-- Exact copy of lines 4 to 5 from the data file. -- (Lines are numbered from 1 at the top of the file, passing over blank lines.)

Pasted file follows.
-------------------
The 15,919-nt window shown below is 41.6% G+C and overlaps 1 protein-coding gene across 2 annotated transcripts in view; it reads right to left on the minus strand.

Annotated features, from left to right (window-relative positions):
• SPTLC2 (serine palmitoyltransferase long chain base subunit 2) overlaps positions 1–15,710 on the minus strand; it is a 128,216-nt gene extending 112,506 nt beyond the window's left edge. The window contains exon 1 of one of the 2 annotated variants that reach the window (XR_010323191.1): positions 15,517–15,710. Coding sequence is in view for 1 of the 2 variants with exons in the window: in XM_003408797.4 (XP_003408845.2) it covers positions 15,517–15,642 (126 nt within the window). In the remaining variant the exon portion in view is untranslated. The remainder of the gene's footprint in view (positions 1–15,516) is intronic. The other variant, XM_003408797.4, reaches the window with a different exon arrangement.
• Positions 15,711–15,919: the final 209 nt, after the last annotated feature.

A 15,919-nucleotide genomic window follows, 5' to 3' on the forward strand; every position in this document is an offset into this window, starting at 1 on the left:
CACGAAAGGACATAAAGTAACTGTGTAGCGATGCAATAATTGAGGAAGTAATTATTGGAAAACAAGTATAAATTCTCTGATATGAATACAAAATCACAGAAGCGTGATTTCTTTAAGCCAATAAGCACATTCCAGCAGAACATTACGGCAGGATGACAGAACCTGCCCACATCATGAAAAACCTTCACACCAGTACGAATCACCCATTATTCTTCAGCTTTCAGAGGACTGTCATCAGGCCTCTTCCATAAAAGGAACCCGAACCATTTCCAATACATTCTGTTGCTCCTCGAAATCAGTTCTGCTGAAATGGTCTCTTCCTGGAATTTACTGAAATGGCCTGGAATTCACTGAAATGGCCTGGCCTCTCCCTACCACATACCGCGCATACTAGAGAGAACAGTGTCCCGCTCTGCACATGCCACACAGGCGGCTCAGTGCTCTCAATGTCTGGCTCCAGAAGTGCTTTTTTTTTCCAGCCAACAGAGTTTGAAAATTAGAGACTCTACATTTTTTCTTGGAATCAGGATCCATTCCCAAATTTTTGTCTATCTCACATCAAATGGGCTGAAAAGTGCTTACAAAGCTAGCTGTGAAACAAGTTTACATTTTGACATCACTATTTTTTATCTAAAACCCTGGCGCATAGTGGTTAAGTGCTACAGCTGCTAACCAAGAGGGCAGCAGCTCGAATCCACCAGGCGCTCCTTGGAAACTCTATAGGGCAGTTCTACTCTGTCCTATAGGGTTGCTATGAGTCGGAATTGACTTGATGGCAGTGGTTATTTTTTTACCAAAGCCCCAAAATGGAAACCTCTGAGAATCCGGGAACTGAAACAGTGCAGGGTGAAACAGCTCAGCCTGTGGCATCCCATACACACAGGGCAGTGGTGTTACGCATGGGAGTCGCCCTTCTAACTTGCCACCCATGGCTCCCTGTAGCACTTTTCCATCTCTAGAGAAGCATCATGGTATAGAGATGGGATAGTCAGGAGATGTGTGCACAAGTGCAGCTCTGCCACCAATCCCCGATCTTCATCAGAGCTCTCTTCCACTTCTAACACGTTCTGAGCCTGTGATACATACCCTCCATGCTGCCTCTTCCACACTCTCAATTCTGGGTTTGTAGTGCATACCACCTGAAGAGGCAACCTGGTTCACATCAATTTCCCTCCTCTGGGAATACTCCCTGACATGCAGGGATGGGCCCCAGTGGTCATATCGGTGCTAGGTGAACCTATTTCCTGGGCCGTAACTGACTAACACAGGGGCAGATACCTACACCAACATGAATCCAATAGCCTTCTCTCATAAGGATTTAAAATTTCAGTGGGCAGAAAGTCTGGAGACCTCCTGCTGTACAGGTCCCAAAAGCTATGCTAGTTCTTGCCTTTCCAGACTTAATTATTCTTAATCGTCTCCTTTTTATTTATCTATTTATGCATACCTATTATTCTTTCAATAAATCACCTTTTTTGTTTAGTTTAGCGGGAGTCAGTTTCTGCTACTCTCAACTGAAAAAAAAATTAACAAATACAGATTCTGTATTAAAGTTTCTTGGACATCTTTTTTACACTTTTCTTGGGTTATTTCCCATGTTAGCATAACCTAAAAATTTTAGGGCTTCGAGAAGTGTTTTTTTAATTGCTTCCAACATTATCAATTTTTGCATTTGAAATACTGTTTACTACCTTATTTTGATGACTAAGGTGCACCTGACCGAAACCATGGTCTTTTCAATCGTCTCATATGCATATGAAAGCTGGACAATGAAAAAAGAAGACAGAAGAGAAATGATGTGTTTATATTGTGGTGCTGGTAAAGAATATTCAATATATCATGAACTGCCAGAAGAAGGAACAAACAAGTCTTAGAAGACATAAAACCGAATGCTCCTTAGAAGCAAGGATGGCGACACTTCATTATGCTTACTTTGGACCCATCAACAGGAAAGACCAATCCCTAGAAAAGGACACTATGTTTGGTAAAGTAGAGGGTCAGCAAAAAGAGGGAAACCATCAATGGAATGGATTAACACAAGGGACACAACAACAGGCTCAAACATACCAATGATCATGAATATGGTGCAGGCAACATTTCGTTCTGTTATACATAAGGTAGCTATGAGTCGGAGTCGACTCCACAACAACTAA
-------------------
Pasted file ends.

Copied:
• Positions 15,711–15,919: the final 209 nt, after the last annotated feature.

A 15,919-nucleotide genomic window follows, 5' to 3' on the forward strand; every position in this document is an offset into this window, starting at 1 on the left: